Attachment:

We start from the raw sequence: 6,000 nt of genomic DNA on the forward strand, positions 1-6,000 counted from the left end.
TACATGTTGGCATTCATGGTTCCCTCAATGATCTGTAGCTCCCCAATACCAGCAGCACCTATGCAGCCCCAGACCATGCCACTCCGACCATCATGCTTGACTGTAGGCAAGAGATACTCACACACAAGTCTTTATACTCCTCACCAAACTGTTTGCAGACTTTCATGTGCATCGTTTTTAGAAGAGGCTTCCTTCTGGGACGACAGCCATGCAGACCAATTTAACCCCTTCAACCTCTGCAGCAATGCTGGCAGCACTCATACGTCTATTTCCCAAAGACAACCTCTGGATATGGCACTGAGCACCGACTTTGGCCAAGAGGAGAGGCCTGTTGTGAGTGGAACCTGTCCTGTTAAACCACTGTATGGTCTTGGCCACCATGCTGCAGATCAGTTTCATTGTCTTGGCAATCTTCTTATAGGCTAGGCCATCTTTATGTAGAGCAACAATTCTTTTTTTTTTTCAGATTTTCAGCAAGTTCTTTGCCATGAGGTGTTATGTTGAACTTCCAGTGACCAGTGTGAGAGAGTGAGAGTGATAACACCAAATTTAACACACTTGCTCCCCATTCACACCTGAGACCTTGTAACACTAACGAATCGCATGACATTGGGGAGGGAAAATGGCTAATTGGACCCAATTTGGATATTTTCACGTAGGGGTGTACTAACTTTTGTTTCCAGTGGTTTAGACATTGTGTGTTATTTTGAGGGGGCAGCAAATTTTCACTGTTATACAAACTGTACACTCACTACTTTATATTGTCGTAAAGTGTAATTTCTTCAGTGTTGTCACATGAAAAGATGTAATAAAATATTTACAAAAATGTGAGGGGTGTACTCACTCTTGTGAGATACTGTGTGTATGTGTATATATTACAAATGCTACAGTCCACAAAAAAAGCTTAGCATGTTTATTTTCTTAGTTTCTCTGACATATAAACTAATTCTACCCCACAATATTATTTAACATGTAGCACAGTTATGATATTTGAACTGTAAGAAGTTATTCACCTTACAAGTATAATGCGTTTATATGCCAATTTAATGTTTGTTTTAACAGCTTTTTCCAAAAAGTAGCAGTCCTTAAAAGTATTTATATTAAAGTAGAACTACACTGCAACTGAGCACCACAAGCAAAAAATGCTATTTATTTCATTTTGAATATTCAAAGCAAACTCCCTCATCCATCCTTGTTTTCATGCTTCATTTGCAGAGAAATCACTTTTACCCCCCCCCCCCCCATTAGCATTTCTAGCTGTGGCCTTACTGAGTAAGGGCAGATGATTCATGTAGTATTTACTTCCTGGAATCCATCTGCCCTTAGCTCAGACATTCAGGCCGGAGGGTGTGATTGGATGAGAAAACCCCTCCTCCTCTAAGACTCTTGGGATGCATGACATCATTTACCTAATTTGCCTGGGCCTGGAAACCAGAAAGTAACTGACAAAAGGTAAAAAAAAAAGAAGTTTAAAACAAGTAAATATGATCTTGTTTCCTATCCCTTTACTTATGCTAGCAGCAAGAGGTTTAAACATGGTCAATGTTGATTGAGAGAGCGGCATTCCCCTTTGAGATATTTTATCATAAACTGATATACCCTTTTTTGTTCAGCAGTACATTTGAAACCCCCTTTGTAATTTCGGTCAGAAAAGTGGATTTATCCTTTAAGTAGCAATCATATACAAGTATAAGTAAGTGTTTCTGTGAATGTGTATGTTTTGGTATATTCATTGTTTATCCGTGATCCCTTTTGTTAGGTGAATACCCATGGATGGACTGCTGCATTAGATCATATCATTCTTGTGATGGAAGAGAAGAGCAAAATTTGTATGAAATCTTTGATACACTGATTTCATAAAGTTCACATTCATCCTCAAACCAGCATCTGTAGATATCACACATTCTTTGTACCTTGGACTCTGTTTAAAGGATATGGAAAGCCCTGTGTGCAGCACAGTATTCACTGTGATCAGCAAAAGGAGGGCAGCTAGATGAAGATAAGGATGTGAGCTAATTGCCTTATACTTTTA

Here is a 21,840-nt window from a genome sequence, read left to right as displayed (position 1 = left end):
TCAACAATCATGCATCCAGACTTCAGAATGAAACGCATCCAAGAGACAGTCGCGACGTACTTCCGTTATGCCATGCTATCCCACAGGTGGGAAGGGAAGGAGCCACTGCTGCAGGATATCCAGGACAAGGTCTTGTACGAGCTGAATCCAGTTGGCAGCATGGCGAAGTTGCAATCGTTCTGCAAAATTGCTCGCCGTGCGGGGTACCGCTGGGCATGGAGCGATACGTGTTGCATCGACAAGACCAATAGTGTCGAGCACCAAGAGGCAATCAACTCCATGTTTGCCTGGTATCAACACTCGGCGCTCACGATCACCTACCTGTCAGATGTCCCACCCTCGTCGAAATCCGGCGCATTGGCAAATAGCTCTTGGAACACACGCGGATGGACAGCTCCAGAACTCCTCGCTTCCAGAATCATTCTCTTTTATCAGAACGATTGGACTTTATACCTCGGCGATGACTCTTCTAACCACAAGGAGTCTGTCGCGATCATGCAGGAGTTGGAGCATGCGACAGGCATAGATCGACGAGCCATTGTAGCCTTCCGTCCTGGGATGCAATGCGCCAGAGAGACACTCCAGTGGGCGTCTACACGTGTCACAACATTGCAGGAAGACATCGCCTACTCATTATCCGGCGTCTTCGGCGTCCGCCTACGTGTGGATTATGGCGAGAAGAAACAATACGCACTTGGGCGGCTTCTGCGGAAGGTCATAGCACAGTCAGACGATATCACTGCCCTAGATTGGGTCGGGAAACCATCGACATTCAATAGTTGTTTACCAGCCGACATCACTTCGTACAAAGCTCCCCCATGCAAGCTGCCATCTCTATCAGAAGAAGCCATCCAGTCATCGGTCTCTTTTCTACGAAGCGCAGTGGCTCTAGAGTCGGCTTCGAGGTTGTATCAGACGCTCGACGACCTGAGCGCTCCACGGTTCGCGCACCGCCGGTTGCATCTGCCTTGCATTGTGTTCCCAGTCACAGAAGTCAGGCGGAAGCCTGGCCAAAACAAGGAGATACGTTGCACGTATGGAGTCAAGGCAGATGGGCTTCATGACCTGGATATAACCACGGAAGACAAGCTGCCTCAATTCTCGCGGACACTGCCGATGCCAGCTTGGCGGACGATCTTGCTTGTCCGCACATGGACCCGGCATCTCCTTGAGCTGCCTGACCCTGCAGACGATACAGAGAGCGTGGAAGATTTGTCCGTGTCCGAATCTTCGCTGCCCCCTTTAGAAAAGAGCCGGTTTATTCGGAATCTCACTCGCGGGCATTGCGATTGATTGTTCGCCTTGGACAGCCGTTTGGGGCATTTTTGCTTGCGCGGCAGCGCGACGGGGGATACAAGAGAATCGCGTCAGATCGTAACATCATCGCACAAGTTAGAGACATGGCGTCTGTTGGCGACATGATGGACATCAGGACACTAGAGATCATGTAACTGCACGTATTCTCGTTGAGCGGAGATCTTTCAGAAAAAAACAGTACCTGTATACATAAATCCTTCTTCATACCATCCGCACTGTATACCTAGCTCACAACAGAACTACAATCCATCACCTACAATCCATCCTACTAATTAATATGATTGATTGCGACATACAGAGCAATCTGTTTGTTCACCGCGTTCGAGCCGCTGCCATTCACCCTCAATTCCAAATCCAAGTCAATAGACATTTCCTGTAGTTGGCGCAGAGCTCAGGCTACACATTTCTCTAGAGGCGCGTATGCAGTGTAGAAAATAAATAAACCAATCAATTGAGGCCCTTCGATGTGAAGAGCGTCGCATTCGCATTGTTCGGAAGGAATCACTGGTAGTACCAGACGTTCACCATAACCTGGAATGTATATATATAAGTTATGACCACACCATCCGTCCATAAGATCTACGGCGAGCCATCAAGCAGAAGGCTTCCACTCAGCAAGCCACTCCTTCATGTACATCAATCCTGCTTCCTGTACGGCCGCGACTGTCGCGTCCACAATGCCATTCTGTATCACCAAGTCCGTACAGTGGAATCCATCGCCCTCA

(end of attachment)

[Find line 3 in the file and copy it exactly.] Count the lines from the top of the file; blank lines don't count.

Here is a 21,840-nt window from a genome sequence, read left to right as displayed (position 1 = left end):